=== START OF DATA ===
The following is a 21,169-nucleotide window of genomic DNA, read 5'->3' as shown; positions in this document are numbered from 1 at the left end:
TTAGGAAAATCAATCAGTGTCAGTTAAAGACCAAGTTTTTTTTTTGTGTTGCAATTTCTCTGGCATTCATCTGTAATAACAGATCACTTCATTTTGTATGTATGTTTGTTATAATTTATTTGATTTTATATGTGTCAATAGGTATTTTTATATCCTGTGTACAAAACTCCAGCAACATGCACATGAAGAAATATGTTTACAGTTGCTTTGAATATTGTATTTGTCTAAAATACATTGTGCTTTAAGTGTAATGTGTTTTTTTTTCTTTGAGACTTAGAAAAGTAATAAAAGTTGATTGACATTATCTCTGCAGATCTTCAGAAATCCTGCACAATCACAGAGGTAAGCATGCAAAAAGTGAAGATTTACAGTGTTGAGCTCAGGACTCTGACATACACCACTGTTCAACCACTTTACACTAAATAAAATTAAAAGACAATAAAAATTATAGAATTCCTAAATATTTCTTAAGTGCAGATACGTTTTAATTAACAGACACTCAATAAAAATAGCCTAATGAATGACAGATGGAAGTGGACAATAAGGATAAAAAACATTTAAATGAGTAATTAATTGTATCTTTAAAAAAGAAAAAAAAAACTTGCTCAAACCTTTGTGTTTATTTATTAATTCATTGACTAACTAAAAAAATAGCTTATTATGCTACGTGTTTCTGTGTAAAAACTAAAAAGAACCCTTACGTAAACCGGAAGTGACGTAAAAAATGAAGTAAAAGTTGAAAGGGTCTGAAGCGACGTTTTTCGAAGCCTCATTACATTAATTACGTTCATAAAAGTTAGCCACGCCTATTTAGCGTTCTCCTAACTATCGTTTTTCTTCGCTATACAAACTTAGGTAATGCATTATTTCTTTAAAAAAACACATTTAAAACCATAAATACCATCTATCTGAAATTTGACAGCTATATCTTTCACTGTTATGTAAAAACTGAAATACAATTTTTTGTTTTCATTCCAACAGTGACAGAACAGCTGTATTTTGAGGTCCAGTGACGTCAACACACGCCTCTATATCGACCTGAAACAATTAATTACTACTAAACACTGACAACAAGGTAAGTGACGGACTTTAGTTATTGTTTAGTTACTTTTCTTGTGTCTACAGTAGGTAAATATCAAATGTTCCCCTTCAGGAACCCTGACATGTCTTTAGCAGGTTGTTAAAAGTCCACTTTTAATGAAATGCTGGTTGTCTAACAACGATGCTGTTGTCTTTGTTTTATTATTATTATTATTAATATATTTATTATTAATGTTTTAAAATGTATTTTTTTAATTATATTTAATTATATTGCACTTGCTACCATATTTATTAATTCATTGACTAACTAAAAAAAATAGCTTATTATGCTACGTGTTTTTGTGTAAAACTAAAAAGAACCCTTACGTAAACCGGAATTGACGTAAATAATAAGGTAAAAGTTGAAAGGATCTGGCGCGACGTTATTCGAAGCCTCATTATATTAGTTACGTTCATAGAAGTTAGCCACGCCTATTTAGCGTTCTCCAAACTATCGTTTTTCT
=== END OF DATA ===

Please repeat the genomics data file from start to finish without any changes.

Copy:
The following is a 21,169-nucleotide window of genomic DNA, read 5'->3' as shown; positions in this document are numbered from 1 at the left end:
TTAGGAAAATCAATCAGTGTCAGTTAAAGACCAAGTTTTTTTTTTGTGTTGCAATTTCTCTGGCATTCATCTGTAATAACAGATCACTTCATTTTGTATGTATGTTTGTTATAATTTATTTGATTTTATATGTGTCAATAGGTATTTTTATATCCTGTGTACAAAACTCCAGCAACATGCACATGAAGAAATATGTTTACAGTTGCTTTGAATATTGTATTTGTCTAAAATACATTGTGCTTTAAGTGTAATGTGTTTTTTTTTCTTTGAGACTTAGAAAAGTAATAAAAGTTGATTGACATTATCTCTGCAGATCTTCAGAAATCCTGCACAATCACAGAGGTAAGCATGCAAAAAGTGAAGATTTACAGTGTTGAGCTCAGGACTCTGACATACACCACTGTTCAACCACTTTACACTAAATAAAATTAAAAGACAATAAAAATTATAGAATTCCTAAATATTTCTTAAGTGCAGATACGTTTTAATTAACAGACACTCAATAAAAATAGCCTAATGAATGACAGATGGAAGTGGACAATAAGGATAAAAAACATTTAAATGAGTAATTAATTGTATCTTTAAAAAAGAAAAAAAAAACTTGCTCAAACCTTTGTGTTTATTTATTAATTCATTGACTAACTAAAAAAATAGCTTATTATGCTACGTGTTTCTGTGTAAAAACTAAAAAGAACCCTTACGTAAACCGGAAGTGACGTAAAAAATGAAGTAAAAGTTGAAAGGGTCTGAAGCGACGTTTTTCGAAGCCTCATTACATTAATTACGTTCATAAAAGTTAGCCACGCCTATTTAGCGTTCTCCTAACTATCGTTTTTCTTCGCTATACAAACTTAGGTAATGCATTATTTCTTTAAAAAAACACATTTAAAACCATAAATACCATCTATCTGAAATTTGACAGCTATATCTTTCACTGTTATGTAAAAACTGAAATACAATTTTTTGTTTTCATTCCAACAGTGACAGAACAGCTGTATTTTGAGGTCCAGTGACGTCAACACACGCCTCTATATCGACCTGAAACAATTAATTACTACTAAACACTGACAACAAGGTAAGTGACGGACTTTAGTTATTGTTTAGTTACTTTTCTTGTGTCTACAGTAGGTAAATATCAAATGTTCCCCTTCAGGAACCCTGACATGTCTTTAGCAGGTTGTTAAAAGTCCACTTTTAATGAAATGCTGGTTGTCTAACAACGATGCTGTTGTCTTTGTTTTATTATTATTATTATTAATATATTTATTATTAATGTTTTAAAATGTATTTTTTTAATTATATTTAATTATATTGCACTTGCTACCATATTTATTAATTCATTGACTAACTAAAAAAAATAGCTTATTATGCTACGTGTTTTTGTGTAAAACTAAAAAGAACCCTTACGTAAACCGGAATTGACGTAAATAATAAGGTAAAAGTTGAAAGGATCTGGCGCGACGTTATTCGAAGCCTCATTATATTAGTTACGTTCATAGAAGTTAGCCACGCCTATTTAGCGTTCTCCAAACTATCGTTTTTCT